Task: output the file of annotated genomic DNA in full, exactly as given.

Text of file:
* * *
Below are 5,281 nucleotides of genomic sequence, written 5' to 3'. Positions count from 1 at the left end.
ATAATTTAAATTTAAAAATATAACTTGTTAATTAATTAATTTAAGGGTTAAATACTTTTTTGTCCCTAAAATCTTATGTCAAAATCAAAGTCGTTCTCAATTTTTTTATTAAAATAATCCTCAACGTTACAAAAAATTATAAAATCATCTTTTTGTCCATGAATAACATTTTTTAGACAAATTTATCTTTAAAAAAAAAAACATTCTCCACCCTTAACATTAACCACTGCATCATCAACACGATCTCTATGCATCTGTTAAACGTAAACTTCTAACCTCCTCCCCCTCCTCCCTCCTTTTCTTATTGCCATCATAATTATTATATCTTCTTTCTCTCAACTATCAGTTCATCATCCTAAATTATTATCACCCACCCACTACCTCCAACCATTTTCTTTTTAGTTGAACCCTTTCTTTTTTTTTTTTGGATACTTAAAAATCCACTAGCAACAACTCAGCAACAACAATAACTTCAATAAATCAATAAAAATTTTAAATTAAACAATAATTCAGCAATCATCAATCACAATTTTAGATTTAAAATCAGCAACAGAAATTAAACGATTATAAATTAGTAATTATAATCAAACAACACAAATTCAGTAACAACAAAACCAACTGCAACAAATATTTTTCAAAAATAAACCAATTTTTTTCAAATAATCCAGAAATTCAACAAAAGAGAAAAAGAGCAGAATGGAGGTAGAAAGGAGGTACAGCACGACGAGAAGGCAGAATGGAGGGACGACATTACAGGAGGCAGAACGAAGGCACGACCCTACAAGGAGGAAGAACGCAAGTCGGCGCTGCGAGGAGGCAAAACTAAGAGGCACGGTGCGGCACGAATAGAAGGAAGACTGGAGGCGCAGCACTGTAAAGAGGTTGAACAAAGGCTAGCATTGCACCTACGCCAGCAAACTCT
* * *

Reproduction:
Below are 5,281 nucleotides of genomic sequence, written 5' to 3'. Positions count from 1 at the left end.
ATAATTTAAATTTAAAAATATAACTTGTTAATTAATTAATTTAAGGGTTAAATACTTTTTTGTCCCTAAAATCTTATGTCAAAATCAAAGTCGTTCTCAATTTTTTTATTAAAATAATCCTCAACGTTACAAAAAATTATAAAATCATCTTTTTGTCCATGAATAACATTTTTTAGACAAATTTATCTTTAAAAAAAAAAACATTCTCCACCCTTAACATTAACCACTGCATCATCAACACGATCTCTATGCATCTGTTAAACGTAAACTTCTAACCTCCTCCCCCTCCTCCCTCCTTTTCTTATTGCCATCATAATTATTATATCTTCTTTCTCTCAACTATCAGTTCATCATCCTAAATTATTATCACCCACCCACTACCTCCAACCATTTTCTTTTTAGTTGAACCCTTTCTTTTTTTTTTTTGGATACTTAAAAATCCACTAGCAACAACTCAGCAACAACAATAACTTCAATAAATCAATAAAAATTTTAAATTAAACAATAATTCAGCAATCATCAATCACAATTTTAGATTTAAAATCAGCAACAGAAATTAAACGATTATAAATTAGTAATTATAATCAAACAACACAAATTCAGTAACAACAAAACCAACTGCAACAAATATTTTTCAAAAATAAACCAATTTTTTTCAAATAATCCAGAAATTCAACAAAAGAGAAAAAGAGCAGAATGGAGGTAGAAAGGAGGTACAGCACGACGAGAAGGCAGAATGGAGGGACGACATTACAGGAGGCAGAACGAAGGCACGACCCTACAAGGAGGAAGAACGCAAGTCGGCGCTGCGAGGAGGCAAAACTAAGAGGCACGGTGCGGCACGAATAGAAGGAAGACTGGAGGCGCAGCACTGTAAAGAGGTTGAACAAAGGCTAGCATTGCACCTACGCCAGCAAACTCT